Poor thread probably ruins more projects than anything else. You must use a top-quality, 100% polyester thread. Stay away from the inexpensive thread found in all fabrics stores. It is very weak and will shred and rot. For sewing anything heavy, such as packs and webbing, heavy-duty nylon is recommended; #69 nylon is commonly used in the industry. If you can find a nylon upholstery thread, it will be very similar. Another good size of thread is a #40 cotton-poly thread (tex-40) or #30, which is often used for clothing and tents. You can get it from WAWAK. You must use a big needle with these threads, at minimum a #14 or 90. The problem that most people have with heavier thread is that the bobbin case machining in a home machine does not allow for the extra thickness of the thread, causing all sorts of bobbin jams and bird’s nests on the underside of the fabric. Potential solutions include loosening your bobbin tension (only for the experienced) or purchasing a separate bobbin case just for heavy-duty thread. For example, I absolutely cannot run heavy nylon #69 in my Bernina, but I can use #30 or #40.
Using needles that are old or the wrong size is another source of problems and frustration. A good rule of thumb is to put in a new needle for every project. Synthetic fabrics dull needles very quickly, so you may even want to change halfway through a project. Needles can develop burrs that will damage the fabric by cutting the threads as you sew. Choose the correct size; don’t just assume that any needle will work. I typically use a #90 or #100. If you are having problems with your thread shredding or stitches skipping, check your needle size. Old thread is another source of problems. It will break down with time, becoming very weak. If you have inherited sewing supplies, consider buying new thread for your projects.
Mail order is the best option for patterns for making your own outdoor clothing and equipment. Although there is a terrific selection of patterns available, chances are that your local fabric store doesn’t carry them. You may have to modify an existing pattern to get what you want. Check the Sources page for retailers that carry these patterns:
Stretch and Sew (check retailers on Sources page)
Green Pepper (check retailers on Sources page)
DK Sports (check retailers on Sources page)
Sources: listing of retailers of outdoors fabrics for US, Canada and Europe
Finding outdoors fabrics has traditionally been the biggest challenge. If you are looking for a specific fabric, mail order is your best option. Many terrific companies have everything you need for outdoor sewing projects: patterns, notions, and hardware. In my experience, though, you will get the best products and the best prices, plus knowledgeable service, from mail-order specialists. They know the fabrics and understand end uses well. It also doesn’t hurt to “cruise” regular fabric stores; you just might get lucky.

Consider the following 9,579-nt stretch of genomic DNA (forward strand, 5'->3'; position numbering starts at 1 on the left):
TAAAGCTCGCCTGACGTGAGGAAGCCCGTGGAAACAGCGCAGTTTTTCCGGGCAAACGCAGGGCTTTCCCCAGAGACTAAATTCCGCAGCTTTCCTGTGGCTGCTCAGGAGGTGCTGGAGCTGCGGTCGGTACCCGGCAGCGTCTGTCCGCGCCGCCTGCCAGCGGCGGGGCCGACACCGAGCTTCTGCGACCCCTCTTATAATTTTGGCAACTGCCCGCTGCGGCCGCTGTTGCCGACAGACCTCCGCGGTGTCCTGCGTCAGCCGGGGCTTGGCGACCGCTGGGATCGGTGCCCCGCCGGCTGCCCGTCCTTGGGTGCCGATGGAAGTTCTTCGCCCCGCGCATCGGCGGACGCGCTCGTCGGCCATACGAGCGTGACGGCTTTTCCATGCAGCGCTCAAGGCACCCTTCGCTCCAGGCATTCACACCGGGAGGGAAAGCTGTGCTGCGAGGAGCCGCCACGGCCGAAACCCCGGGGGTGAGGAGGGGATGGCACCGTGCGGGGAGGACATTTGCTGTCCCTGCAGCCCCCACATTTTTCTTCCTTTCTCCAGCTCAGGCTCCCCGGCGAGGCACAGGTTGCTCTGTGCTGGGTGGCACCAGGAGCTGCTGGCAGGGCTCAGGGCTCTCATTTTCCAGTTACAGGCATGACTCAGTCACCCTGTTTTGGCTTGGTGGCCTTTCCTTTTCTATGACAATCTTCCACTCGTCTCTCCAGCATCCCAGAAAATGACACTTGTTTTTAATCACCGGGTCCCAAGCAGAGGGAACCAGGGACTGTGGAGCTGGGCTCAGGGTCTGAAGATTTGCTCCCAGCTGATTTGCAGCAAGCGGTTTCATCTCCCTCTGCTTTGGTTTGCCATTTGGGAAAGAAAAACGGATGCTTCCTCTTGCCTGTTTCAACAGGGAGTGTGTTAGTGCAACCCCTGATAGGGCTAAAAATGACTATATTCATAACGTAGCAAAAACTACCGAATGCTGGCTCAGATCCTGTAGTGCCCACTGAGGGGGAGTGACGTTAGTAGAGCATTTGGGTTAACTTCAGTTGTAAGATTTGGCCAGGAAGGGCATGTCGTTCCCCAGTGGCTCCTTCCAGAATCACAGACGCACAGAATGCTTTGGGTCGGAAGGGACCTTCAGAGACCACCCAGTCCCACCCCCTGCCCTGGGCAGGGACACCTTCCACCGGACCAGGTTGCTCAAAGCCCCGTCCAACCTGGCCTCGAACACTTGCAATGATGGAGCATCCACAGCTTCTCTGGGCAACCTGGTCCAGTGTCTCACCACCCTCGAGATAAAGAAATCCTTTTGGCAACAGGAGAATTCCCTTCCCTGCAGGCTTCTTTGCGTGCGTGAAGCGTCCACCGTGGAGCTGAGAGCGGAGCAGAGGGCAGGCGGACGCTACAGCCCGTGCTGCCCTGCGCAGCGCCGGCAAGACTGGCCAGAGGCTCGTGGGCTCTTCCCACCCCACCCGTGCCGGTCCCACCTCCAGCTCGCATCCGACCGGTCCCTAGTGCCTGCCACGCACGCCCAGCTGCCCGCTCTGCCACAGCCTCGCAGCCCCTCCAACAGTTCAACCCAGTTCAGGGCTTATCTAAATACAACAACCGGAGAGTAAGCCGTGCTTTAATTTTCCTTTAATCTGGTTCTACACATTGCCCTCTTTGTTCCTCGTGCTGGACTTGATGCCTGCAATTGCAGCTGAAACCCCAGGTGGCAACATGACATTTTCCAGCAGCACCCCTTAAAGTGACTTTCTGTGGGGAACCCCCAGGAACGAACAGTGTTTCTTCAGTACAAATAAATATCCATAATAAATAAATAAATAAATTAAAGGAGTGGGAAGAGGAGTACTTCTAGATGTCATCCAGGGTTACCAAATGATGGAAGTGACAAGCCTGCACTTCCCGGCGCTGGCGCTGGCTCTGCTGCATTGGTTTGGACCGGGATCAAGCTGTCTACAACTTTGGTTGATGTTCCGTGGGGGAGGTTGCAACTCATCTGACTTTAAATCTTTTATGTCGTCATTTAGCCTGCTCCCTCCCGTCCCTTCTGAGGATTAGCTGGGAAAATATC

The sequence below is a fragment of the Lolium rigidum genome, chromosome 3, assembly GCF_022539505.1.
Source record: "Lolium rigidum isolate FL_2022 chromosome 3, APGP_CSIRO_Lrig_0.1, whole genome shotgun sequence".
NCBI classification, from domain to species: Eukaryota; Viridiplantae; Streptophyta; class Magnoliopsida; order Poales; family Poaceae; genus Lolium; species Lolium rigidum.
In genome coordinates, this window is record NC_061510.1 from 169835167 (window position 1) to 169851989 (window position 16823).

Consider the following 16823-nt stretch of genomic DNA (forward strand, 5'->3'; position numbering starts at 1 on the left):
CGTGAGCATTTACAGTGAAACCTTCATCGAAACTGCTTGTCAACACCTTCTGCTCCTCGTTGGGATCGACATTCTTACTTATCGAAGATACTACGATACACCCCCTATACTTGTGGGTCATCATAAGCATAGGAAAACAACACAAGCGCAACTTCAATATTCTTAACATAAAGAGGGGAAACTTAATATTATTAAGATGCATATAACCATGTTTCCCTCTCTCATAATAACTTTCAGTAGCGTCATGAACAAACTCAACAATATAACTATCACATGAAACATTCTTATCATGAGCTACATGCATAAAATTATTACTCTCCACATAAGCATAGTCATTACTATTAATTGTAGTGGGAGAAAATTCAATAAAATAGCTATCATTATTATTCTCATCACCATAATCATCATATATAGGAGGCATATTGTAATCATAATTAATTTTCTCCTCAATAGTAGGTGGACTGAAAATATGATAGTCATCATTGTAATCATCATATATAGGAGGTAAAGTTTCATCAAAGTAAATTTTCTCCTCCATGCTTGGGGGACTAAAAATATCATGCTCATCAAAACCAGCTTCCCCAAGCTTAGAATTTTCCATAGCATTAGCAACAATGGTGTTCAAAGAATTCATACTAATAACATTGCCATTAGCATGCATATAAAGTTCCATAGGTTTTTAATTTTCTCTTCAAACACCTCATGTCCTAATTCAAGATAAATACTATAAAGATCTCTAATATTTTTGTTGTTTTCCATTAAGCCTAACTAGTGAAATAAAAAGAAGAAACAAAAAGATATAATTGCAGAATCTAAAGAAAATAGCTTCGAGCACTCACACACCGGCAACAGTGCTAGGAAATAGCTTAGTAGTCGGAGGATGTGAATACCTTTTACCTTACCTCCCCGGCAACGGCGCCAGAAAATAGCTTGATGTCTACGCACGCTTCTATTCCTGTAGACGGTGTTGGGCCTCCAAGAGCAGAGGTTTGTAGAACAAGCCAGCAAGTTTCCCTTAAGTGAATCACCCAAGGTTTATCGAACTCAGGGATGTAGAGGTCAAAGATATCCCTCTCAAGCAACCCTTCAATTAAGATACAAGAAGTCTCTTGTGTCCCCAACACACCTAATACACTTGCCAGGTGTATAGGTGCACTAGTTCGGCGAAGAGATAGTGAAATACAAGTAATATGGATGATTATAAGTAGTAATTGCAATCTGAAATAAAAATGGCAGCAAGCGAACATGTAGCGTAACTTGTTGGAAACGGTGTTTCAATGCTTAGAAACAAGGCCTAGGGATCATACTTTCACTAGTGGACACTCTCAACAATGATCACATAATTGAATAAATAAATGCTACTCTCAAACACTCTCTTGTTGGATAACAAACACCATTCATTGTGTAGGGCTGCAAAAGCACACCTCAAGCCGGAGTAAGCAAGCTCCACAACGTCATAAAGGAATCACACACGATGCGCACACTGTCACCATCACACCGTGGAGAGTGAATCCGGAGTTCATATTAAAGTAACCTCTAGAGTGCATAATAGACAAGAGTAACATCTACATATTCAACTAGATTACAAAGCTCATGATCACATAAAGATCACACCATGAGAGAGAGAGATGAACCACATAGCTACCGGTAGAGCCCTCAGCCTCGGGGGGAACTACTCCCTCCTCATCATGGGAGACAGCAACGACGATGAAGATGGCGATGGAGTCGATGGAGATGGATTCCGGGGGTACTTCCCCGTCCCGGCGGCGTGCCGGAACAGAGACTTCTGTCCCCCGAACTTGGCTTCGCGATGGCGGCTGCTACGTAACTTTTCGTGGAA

Sewing Outdoor Gear: Easy Techniques for Outerwear That Works (Rochelle Harper; Taunton Press, 2001) If you are looking for information on making technically beautiful and functional outdoors clothing, this is the book for you.
Sew and Repair Your Outdoor Gear (Louise Lindgren Sumner; Mountaineers, 1989) This book contains good information and projects, but does not touch on fleece or waterproof-breathable fabrics.
Sew the New Fleece: Technique for Synthetic Fleece and Pile (Rochelle Harper; Taunton, 1997) This wealth of excellent information goes way beyond headbands and mittens.
Shirtmaking: Developing Skills for Fine Sewing (David Page Coffin; Taunton, 1993) Although it has nothing to do with outerwear, this book is terrific for helping you perfect your sewing skills.
Adventures with Polarfleece: A Sewing Expedition (Nancy Cornwell; Krause Publications, 1997) More great tips for going a little farther with fleece using unique zippers, fashion ideas, and embellishments.
The Entrepreneur’s Guide to Sewn Product Manufacturing (Kathleen Fasanella; Apparel Technical Svcs, 1998) Anyone who wants to design, manufacture, and market their own sewn products must read this book. It is full of excellent information on production, marketing, sourcing, and contracting. If you are thinking about venturing into sewn gear production on any scale, this book will save you a great deal of time and money.
I can recommend a few other books if you like to read to learn. Many traditional sewing books focus on what I call “home ec” techniques, many of which do not apply to sewing outdoor items. The Singer Sewing Reference Library has excellent instructions and step-by-step photos for many good techniques. Three books you might look at are as follows:
- Sewing Essentials is a great basics book; if you are just getting started, this one is a very good investment.
- Sewing Activewear has good information on Lycra and simple outerwear.
- Sewing with an Overlock has lots of advice about using sergers.